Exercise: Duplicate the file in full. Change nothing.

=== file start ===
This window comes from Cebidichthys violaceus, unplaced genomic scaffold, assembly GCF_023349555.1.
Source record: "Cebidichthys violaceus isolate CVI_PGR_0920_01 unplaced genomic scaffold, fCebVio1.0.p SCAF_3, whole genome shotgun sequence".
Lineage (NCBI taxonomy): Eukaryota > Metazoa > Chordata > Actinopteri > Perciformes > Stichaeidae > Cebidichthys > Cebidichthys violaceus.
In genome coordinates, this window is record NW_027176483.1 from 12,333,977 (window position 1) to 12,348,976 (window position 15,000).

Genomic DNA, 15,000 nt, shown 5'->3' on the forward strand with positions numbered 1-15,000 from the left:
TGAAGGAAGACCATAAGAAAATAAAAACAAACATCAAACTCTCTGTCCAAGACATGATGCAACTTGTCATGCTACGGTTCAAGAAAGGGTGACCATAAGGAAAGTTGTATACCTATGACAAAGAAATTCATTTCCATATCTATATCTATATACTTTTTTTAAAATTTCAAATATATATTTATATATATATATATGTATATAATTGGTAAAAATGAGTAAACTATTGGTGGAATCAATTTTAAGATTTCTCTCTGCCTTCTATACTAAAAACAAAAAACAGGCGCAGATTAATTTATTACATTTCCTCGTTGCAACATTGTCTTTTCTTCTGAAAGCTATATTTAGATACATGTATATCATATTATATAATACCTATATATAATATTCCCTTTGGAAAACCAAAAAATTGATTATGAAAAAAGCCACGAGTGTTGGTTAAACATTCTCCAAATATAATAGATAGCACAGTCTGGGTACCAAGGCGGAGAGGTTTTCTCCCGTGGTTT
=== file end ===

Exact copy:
This window comes from Cebidichthys violaceus, unplaced genomic scaffold, assembly GCF_023349555.1.
Source record: "Cebidichthys violaceus isolate CVI_PGR_0920_01 unplaced genomic scaffold, fCebVio1.0.p SCAF_3, whole genome shotgun sequence".
Lineage (NCBI taxonomy): Eukaryota > Metazoa > Chordata > Actinopteri > Perciformes > Stichaeidae > Cebidichthys > Cebidichthys violaceus.
In genome coordinates, this window is record NW_027176483.1 from 12,333,977 (window position 1) to 12,348,976 (window position 15,000).

Genomic DNA, 15,000 nt, shown 5'->3' on the forward strand with positions numbered 1-15,000 from the left:
TGAAGGAAGACCATAAGAAAATAAAAACAAACATCAAACTCTCTGTCCAAGACATGATGCAACTTGTCATGCTACGGTTCAAGAAAGGGTGACCATAAGGAAAGTTGTATACCTATGACAAAGAAATTCATTTCCATATCTATATCTATATACTTTTTTTAAAATTTCAAATATATATTTATATATATATATATGTATATAATTGGTAAAAATGAGTAAACTATTGGTGGAATCAATTTTAAGATTTCTCTCTGCCTTCTATACTAAAAACAAAAAACAGGCGCAGATTAATTTATTACATTTCCTCGTTGCAACATTGTCTTTTCTTCTGAAAGCTATATTTAGATACATGTATATCATATTATATAATACCTATATATAATATTCCCTTTGGAAAACCAAAAAATTGATTATGAAAAAAGCCACGAGTGTTGGTTAAACATTCTCCAAATATAATAGATAGCACAGTCTGGGTACCAAGGCGGAGAGGTTTTCTCCCGTGGTTT